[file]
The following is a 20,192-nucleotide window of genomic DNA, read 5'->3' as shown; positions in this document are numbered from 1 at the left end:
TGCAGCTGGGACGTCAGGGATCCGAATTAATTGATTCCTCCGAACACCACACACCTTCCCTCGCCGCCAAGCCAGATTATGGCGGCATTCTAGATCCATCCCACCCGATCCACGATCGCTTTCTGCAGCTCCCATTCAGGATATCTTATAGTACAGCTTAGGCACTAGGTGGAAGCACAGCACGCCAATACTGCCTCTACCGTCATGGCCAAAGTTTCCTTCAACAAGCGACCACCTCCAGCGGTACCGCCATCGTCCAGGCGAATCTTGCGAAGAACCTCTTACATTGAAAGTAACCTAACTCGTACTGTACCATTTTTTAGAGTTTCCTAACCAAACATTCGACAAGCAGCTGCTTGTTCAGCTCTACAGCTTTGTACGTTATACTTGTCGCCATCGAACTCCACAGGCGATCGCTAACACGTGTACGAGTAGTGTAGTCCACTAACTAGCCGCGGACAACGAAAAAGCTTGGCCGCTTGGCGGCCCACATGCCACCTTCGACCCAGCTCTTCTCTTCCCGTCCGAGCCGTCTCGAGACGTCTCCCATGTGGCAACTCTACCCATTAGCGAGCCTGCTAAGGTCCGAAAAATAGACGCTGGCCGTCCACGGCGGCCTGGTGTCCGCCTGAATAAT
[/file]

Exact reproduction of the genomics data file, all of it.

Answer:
The following is a 20,192-nucleotide window of genomic DNA, read 5'->3' as shown; positions in this document are numbered from 1 at the left end:
TGCAGCTGGGACGTCAGGGATCCGAATTAATTGATTCCTCCGAACACCACACACCTTCCCTCGCCGCCAAGCCAGATTATGGCGGCATTCTAGATCCATCCCACCCGATCCACGATCGCTTTCTGCAGCTCCCATTCAGGATATCTTATAGTACAGCTTAGGCACTAGGTGGAAGCACAGCACGCCAATACTGCCTCTACCGTCATGGCCAAAGTTTCCTTCAACAAGCGACCACCTCCAGCGGTACCGCCATCGTCCAGGCGAATCTTGCGAAGAACCTCTTACATTGAAAGTAACCTAACTCGTACTGTACCATTTTTTAGAGTTTCCTAACCAAACATTCGACAAGCAGCTGCTTGTTCAGCTCTACAGCTTTGTACGTTATACTTGTCGCCATCGAACTCCACAGGCGATCGCTAACACGTGTACGAGTAGTGTAGTCCACTAACTAGCCGCGGACAACGAAAAAGCTTGGCCGCTTGGCGGCCCACATGCCACCTTCGACCCAGCTCTTCTCTTCCCGTCCGAGCCGTCTCGAGACGTCTCCCATGTGGCAACTCTACCCATTAGCGAGCCTGCTAAGGTCCGAAAAATAGACGCTGGCCGTCCACGGCGGCCTGGTGTCCGCCTGAATAAT